Jeffrey D. Allred, Deseret News
FILE - The Capitol is lighted during the final day of the Utah Legislature in Salt Lake City on Thursday, March 8, 2018. A Utah lawmaker is proposing what would be one of the most restrictive abortion laws in the country.

SALT LAKE CITY — A Utah lawmaker is proposing what would be one of the most restrictive abortion laws in the country.

Rep. Cheryl Acton, R-West Jordan, has filed a bill to ban abortions in the state after 15 weeks gestation, with some exceptions.

Acton said she decided to run the bill after learning about all the "problems" with second-trimester abortions for the woman and the unborn child.

"If we move that elective abortion time frame, then we can avoid so many of the risks that are physical, psychological and emotional that women experience after a second-trimester abortion," she said. "Also, we know so much more about fetal pain perception."

Acton's bill, HB136, would allow exceptions for rape, incest, life of the mother and fatal fetal defects.

Mississippi last year passed a 15-week abortion law, with exceptions for medical emergency or severe fetal abnormality, but a federal judge blocked it. The Utah law would likely face a court challenge were it to pass.

Minority Assistant Whip Angela Romero, D-Salt Lake City, quickly condemned Acton's proposal.

"This is a federal issue, and the state should leave it alone,” she said. "Bills like this that have been tried by other states are always struck down. It’s a waste of time. It’ll never stand up in court."

A federal court in 2016 permanently blocked a North Dakota law banning abortions as soon as a heartbeat is detected in the fetus — as early as six weeks into pregnancy. A federal court also blocked an Arkansas law restricting abortions to 12 weeks. The U.S. Supreme Court declined to hear either case, allowing appellate court rulings to stand.

Romero said Acton's bill is a calculated nationwide effort to impede women from having a choice for an abortion. Utah has already done enough to hinder women who seek their constitutionally protected right to govern their bodies, she said.

Acton said her bill preserves a woman's right to choose but requires her to make the decision five to seven weeks earlier.

Acton said she finds the dilation and evacuation abortion procedure "unconscionable" and that it "shouldn't be sanctioned by Utah law."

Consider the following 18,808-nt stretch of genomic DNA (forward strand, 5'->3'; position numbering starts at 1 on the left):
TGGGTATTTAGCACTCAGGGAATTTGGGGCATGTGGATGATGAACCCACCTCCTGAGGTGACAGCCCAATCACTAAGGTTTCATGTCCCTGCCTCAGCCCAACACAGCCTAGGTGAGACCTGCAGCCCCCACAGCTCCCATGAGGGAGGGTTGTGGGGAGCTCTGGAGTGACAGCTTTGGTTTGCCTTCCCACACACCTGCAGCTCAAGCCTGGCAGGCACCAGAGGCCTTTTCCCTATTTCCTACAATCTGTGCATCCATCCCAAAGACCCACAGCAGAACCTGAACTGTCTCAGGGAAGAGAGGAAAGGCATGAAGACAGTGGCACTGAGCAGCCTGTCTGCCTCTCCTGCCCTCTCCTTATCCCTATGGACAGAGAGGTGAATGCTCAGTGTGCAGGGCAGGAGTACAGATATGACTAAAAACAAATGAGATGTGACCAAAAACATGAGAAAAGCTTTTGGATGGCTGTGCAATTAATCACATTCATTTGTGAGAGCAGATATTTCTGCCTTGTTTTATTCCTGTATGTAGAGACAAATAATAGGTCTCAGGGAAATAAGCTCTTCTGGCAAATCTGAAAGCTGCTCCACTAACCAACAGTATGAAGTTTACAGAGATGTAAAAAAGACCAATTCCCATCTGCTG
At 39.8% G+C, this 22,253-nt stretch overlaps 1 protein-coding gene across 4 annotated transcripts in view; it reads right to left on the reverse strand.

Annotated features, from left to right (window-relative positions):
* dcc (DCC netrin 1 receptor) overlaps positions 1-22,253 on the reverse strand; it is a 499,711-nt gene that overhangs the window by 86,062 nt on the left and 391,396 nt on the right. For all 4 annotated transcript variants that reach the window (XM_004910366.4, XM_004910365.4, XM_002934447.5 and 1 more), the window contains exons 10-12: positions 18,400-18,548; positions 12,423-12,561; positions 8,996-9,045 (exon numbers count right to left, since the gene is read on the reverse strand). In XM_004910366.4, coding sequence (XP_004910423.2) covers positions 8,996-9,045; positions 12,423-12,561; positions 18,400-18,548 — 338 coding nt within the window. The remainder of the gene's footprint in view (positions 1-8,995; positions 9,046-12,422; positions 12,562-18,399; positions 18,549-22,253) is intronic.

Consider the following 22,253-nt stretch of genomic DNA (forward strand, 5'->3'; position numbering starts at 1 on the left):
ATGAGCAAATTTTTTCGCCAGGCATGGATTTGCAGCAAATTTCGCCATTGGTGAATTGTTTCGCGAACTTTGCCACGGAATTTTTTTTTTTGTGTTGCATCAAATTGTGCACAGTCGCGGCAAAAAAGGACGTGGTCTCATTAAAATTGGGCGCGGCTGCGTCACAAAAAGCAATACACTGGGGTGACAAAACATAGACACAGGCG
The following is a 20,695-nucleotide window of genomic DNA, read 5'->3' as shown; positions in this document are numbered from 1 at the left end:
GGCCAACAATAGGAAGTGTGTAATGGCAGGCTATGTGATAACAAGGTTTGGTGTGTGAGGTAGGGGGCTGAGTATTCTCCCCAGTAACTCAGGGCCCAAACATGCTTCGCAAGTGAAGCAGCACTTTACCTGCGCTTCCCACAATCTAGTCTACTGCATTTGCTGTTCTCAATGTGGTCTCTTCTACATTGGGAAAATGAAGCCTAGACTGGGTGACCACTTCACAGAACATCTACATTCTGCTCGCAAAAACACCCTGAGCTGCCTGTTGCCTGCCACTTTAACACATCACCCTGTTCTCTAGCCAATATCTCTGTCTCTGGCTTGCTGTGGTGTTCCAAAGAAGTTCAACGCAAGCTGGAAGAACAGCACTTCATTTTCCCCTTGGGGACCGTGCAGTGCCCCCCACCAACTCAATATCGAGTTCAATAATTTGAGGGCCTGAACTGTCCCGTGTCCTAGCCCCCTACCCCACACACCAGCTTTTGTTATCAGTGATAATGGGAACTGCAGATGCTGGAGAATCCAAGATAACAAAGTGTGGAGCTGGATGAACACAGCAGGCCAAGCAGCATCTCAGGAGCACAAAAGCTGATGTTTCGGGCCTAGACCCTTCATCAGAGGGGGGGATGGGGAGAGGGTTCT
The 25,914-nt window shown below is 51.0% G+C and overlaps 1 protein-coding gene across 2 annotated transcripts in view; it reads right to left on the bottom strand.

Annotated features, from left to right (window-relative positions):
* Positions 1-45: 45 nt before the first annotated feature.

"Although I’ve always been against abortion, I’ve kind of averted my eyes. I didn’t want to know all the things that I’ve learned. Once I learned those things, I felt compelled to sponsor bill," she said.

Acton will be among the speakers at the Utah March for Life rally at the state Capitol on Jan. 26.

The left-leaning Alliance for a Better Utah said Acton's bill flies in the face of Roe v. Wade.

"Our state lawmakers are once again attempting to chip away at safe and legal abortion access," said Lauren Simpson, Better Utah policy director.

Defending the law court, she said, would deny funding to other needed projects and cause.

"We should invest our taxpayer dollars in those priorities, rather than paying more lawyers to defend patently unconstitutional bills," Simpson said.

Sen. Mike Lee, R-Utah, took to the Senate floor this week to laud Friday's national March for Life in Washington, D.C., saying the anti-abortion movement will one day win the fight over abortion.

Lee said the “struggle for life is just the latest battle in America’s long, noble crusade for justice, equality, freedom and dignity. It is a fight worth having, a fight worthy of our heritage, a fight worthy of our children.”

“One day soon, Mr. President, we’re going to win this one, too,” he said.

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Lee said the duty to justice and equality extends beyond the unborn child in the womb. It extends to the child's mother, father, siblings, friends, neighborhood, school and church, he said.

"Abortion is evil; but so is indifference. Human dignity impels us to transcend both— not merely by changing laws, but by changing hearts, starting with our own," he said.

The Utah House last year passed legislation barring abortions sought because a fetus has been diagnosed with Down syndrome, but it didn't get a vote in the Senate.

Acton said she believes she can get her bill through the House. She said she's stilling working to get a Senate sponsor.